Raising a Voice
During the last century, Islam has gradually increased its U.S. presence, bringing with it an evolving Muslim-American culture, including a new generation of Muslim-American women. Saleemah Abdul-Ghafur ’96 understands the complexity of life as a young Muslim-American woman from personal experience. Her work as a writer and activist combine in her book, Living Islam Out Loud: American Muslim Women Speak (Beacon Press, $15), a powerful anthology of writings from 16 Muslim-American women from different backgrounds that focuses on their efforts to integrate their Western lives with their Islamic faith.
Living Islam Out Loud was inspired by what Abdul-Ghafur viewed as a dearth of books about Muslim women’s experience. “There wasn’t a collection of American Muslim women’s writings across ethnic and ideological lines,” she explains. “These women don’t remember a time when they weren’t both American and Muslim, much unlike our parents, who were raised in other countries or in other faith traditions.”
Approaching issues such as personal identity, spirituality and sexuality, the collection covers a broad array of topics that affect Muslim-American women. Among the stories are those of Aroosha Zoq Rana, who had to learn to embrace her art as a performer as well as her religious faith; Khalida Saed, who hopes to one day ask her mother to make her a wedding dress for her lesbian wedding; and Asra Nomani, who wrote an Islamic Bill of Rights for Women in Mosques and for Women in the Bedroom.
Raised in suburban New Jersey by religious parents, Abdul-Ghafur grew up accepting strict notions of what was considered “Muslim” and what wasn’t. “And so I believed,” she explains, “that these limitations were prescribed by Islam, and as a good Muslim girl, I should comply. The reward would be a picture-perfect life, which meant good grades, getting into a great college, marrying a wonderful man, having a baby within two years and then pursuing graduate school. I lived that illusion for many years.” However, after surviving an “ideal” Islamic marriage, which resulted in abuse and depression, Abdul-Ghafur decided to reevaluate her faith. She took the opportunity to restructure her life, reevaluate her spiritual beliefs and begin living her Islamic religion in a personalized way, as opposed to the religious interpretations of others. She also became a voice for other women in similar circumstances.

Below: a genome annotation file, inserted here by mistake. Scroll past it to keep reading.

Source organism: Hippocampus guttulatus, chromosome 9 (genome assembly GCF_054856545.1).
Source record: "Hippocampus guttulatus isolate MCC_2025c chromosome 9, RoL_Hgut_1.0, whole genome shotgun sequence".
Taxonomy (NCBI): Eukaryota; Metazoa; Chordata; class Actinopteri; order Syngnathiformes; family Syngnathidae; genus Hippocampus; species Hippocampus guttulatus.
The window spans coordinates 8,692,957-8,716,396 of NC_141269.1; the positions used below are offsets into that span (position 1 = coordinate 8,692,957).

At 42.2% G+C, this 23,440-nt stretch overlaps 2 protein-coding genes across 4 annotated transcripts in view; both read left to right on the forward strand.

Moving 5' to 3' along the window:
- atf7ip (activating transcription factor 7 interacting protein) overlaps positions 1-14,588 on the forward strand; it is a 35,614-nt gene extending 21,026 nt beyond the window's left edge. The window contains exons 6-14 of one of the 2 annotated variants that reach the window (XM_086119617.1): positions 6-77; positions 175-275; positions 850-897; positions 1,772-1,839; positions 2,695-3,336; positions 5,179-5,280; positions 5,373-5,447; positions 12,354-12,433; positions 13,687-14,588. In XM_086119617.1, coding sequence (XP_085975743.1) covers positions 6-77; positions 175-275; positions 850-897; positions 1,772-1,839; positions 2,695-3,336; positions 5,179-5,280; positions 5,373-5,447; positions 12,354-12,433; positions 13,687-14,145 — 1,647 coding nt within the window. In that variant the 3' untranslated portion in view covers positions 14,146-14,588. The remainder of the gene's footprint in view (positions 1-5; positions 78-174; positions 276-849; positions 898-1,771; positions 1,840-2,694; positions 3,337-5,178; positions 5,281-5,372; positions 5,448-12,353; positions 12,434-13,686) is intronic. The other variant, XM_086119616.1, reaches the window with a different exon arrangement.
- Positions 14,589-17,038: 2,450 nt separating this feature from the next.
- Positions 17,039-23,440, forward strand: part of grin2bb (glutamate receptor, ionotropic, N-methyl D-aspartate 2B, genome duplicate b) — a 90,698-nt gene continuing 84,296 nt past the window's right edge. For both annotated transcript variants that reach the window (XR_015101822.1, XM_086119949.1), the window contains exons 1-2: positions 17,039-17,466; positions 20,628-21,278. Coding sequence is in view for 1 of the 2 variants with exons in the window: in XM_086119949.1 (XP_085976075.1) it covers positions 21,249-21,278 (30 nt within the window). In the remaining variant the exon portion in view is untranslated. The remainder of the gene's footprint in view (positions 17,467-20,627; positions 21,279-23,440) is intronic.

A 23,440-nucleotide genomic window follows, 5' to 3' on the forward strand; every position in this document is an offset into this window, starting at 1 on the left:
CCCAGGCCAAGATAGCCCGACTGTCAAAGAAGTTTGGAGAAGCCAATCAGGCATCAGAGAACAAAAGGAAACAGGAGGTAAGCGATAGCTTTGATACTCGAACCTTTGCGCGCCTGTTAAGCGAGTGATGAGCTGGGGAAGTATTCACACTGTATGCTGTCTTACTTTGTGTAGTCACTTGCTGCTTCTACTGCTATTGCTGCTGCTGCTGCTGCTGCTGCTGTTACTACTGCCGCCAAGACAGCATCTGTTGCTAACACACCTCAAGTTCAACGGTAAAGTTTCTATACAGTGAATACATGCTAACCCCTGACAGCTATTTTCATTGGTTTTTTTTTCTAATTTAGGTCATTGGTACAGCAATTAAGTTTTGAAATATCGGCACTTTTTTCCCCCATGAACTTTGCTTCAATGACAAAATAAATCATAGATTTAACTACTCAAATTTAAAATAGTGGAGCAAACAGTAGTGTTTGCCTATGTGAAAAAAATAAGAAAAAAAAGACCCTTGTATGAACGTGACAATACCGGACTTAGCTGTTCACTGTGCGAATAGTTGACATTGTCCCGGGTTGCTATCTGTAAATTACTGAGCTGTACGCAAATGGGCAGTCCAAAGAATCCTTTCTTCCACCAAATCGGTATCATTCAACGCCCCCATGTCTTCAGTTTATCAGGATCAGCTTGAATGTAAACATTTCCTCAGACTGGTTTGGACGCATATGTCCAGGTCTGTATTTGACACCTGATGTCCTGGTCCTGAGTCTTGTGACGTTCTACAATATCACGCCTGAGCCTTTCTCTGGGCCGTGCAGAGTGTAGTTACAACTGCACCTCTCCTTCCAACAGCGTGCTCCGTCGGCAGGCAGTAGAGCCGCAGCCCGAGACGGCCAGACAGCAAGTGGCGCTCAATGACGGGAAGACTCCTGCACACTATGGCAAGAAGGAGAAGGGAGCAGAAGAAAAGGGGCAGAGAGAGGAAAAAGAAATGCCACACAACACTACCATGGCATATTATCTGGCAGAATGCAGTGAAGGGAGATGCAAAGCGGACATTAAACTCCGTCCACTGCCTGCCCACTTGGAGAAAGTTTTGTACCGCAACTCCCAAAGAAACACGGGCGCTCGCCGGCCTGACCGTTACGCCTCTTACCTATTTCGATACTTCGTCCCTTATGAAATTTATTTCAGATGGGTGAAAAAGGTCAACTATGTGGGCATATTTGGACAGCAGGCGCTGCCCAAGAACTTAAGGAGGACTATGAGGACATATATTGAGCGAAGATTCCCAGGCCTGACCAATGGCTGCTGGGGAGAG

A history major at the College, Abdul-Ghafur studied American, African-American and West African history and found fellowship in Harlem and Brooklyn mosques. After her divorce, she worked for Azizah, a groundbreaking magazine for Muslim-American women that focuses on their accomplishments and perspectives, encouraging them to forge their own identities. Working with the magazine from 2000–03, she met women like herself, determined to personalize Islam instead of resigning themselves to a pre-made female mold within Muslim society, and eventually became the publication’s COO.
Abdul-Ghafur wanted to continue learning about pioneering Muslim women and became an activist in the Muslim feminist movement. She has taken leadership roles in the national Muslim women’s rights movement, working with groups such as Daughters of Hajar, which led a 2004 protest march against segregation of men and women in mosques. In March 2005, Abdul-Ghafur co-organized a historical woman-led prayer in New York City, a crucial movement in Muslim women’s rights.
Having recently completed a U.S. book tour for Living Islam Out Loud, Abdul-Ghafur is home in Atlanta preparing to launch the book overseas. She is a board member of the Progressive Muslim Union of North America, a grassroots organization dedicated to representing the Muslim community socially, politically and ideologically, supporting such issues as mixed-gender worship and female imams. Abdul-Ghafur also is in early discussion about creating a film about the women in her book but is most excited about the progress being made in Muslim women’s rights movements around the world. “For the first time, we have a critical mass of American Muslim women who are pioneering American Muslim culture,” she says.
Maryam Parhizkar ’09